WASHINGTON (NEXSTAR) — Environmental groups say the energy provisions in the debt ceiling deal are a step back for decarboninzation, while proponents are hailing it as a fair compromise that will ensure energy access.

Natalie Mebane of Green Peace said the deal, which was signed over the weekend, undercuts historic investments that President Joe Biden signed into law last year.

“This was a bad deal for the American people,” she said. “(It) very much undoes a lot of the progress that he’s made as president towards clean energy. … Two steps forward, three steps back.”

The bill cuts red tape for both clean and traditional energy projects, which would allow them to move forward more quickly. Mebane called it a gift to polluters.

Sen. Joe Manchin, D-W.Va., who got a controversial pipeline included in the deal, called it a fair compromise.

“Now what we can do is basically make sure that we’re able to get the pipelines and the delivery system we need for clean fossil all over this country,” Manchin said on CBS’s “Face the Nation” over the weekend.

Republicans agree.

“This is going to help us increase the affordable, reliable and safe access to American energy,” Rep. Dusty Johnson, R-S.D., said.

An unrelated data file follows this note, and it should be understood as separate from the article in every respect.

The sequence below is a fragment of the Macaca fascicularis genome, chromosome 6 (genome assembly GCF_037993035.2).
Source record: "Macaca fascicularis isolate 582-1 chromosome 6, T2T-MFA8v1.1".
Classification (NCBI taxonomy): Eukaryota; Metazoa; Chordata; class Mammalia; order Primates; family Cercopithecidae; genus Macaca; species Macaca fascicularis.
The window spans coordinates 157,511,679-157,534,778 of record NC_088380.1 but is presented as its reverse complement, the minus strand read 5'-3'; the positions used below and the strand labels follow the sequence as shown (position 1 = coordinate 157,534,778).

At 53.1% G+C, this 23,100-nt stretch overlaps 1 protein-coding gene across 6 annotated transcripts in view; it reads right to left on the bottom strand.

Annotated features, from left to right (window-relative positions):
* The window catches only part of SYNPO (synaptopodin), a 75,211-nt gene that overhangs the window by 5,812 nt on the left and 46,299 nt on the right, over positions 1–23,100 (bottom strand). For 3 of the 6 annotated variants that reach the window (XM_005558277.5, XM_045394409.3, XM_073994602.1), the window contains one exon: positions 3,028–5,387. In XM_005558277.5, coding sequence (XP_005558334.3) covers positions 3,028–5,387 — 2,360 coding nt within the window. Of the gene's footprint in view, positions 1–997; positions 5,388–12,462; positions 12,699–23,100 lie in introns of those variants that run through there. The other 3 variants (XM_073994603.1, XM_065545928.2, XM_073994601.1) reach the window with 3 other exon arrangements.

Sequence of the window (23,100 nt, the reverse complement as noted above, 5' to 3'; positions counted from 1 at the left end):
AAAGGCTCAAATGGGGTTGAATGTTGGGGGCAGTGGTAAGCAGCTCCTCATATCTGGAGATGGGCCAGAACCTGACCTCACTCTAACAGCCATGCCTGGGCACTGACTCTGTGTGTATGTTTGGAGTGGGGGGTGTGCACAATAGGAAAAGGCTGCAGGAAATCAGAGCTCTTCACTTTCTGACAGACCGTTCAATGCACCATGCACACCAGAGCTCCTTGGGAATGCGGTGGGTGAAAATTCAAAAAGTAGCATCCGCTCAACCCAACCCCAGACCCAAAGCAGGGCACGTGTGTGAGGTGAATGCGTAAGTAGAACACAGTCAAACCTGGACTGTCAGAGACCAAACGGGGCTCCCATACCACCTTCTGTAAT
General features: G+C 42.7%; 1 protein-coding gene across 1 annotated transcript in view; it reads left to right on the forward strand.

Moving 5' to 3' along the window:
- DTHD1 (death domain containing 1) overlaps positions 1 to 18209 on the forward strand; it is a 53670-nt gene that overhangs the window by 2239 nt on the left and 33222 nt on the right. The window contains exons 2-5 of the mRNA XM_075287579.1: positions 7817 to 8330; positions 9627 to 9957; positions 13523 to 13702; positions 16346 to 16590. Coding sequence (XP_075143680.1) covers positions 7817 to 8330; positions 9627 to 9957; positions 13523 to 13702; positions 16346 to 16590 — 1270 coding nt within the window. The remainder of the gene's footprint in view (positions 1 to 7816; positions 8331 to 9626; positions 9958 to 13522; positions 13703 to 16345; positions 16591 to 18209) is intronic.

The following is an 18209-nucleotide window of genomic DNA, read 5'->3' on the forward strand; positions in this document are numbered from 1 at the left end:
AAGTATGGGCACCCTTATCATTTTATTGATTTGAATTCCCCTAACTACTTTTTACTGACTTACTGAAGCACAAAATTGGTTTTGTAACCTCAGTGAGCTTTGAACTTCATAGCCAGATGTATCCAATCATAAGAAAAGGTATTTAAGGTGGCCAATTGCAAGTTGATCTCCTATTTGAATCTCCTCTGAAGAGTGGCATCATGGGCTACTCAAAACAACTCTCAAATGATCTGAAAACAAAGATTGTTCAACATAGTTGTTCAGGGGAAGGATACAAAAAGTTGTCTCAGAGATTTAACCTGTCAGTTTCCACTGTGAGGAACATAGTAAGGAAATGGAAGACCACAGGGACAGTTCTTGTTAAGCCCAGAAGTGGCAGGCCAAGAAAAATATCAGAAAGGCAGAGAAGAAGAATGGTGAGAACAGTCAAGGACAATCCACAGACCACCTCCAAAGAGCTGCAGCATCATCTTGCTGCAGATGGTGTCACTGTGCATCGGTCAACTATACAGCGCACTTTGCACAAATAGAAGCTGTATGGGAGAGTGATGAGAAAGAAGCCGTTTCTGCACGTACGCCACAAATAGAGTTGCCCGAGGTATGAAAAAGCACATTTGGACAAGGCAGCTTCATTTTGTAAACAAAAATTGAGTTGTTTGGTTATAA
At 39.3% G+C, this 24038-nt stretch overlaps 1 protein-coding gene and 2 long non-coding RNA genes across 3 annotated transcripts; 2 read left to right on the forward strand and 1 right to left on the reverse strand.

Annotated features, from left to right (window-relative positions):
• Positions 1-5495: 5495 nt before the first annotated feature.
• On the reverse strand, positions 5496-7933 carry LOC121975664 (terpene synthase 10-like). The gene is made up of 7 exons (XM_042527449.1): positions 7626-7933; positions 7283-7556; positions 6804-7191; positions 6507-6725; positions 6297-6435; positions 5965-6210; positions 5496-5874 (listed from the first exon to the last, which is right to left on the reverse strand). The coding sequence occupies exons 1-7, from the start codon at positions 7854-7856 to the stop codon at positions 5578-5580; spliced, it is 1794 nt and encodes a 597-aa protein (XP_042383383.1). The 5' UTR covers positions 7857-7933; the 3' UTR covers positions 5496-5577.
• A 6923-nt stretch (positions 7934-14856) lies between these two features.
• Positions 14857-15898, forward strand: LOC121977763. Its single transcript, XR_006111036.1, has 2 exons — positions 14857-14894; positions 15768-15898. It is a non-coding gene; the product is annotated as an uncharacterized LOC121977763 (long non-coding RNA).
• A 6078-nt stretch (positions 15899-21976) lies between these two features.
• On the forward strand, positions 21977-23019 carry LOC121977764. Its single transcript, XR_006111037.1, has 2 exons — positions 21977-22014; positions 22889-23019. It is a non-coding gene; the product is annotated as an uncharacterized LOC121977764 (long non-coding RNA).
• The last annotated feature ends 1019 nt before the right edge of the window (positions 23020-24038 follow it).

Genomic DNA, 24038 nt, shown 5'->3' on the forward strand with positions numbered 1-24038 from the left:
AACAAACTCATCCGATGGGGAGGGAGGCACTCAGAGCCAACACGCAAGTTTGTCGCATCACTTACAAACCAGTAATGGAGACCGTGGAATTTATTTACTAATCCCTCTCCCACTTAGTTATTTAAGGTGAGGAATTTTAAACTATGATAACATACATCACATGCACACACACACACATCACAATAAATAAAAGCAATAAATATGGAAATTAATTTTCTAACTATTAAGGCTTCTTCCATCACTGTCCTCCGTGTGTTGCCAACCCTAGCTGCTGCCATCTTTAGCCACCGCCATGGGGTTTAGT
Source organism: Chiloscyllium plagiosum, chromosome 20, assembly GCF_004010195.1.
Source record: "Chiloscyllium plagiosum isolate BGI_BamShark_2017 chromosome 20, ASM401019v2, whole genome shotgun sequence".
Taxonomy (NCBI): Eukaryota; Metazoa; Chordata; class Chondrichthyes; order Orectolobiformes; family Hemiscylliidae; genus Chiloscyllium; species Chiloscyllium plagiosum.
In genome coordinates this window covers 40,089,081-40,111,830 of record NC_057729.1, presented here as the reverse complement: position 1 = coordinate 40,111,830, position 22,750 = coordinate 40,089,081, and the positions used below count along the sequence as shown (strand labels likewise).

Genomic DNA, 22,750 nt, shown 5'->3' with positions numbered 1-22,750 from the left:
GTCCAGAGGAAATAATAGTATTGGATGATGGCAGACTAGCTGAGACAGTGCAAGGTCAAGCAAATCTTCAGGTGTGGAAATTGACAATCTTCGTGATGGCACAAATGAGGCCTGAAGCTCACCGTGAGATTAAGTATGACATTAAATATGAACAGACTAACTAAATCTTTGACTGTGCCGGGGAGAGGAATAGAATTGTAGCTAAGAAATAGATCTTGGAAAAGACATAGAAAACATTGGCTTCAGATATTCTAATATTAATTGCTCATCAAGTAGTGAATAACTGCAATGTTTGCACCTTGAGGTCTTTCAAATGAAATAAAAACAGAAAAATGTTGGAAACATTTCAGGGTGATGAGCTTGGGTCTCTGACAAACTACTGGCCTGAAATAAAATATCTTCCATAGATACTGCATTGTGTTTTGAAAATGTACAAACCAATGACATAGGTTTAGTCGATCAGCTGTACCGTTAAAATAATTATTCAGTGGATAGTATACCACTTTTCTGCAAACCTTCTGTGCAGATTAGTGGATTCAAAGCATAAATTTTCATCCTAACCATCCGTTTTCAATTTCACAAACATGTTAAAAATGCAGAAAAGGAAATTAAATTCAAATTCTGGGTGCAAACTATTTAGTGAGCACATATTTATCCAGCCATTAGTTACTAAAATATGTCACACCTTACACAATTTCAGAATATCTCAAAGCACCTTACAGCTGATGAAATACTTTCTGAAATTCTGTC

But Rep. Sean Casten, D-Ill., who leads Democrats’ Climate Solutions Caucus, said the deal is disappointing.

“It’s a significant concern and I voiced that concern to the White House,” he said.

He said the deal does little to speed up the construction of transmission lines, which are essential for expanding wind and solar energy. A study (PDF) out of Princeton University said failing to speed up transmission expansion from the current rate of 1% yearly will increase the nation’s greenhouse gas emissions by 800 million tons annually through 2030.

The debt ceiling deal requires only more research on expanding transmission.

“(It) would spend the next three years studying a problem we already know the answer to,” Casten said. “We don’t have three years to wait to decarbonize. The folks who would love to stop paying for electric for their solar panel or would love to get their community access to cheaper geothermal, those people don’t want to wait three years in higher energy bills.”

Casten said he will promote separate legislation to bridge the gap.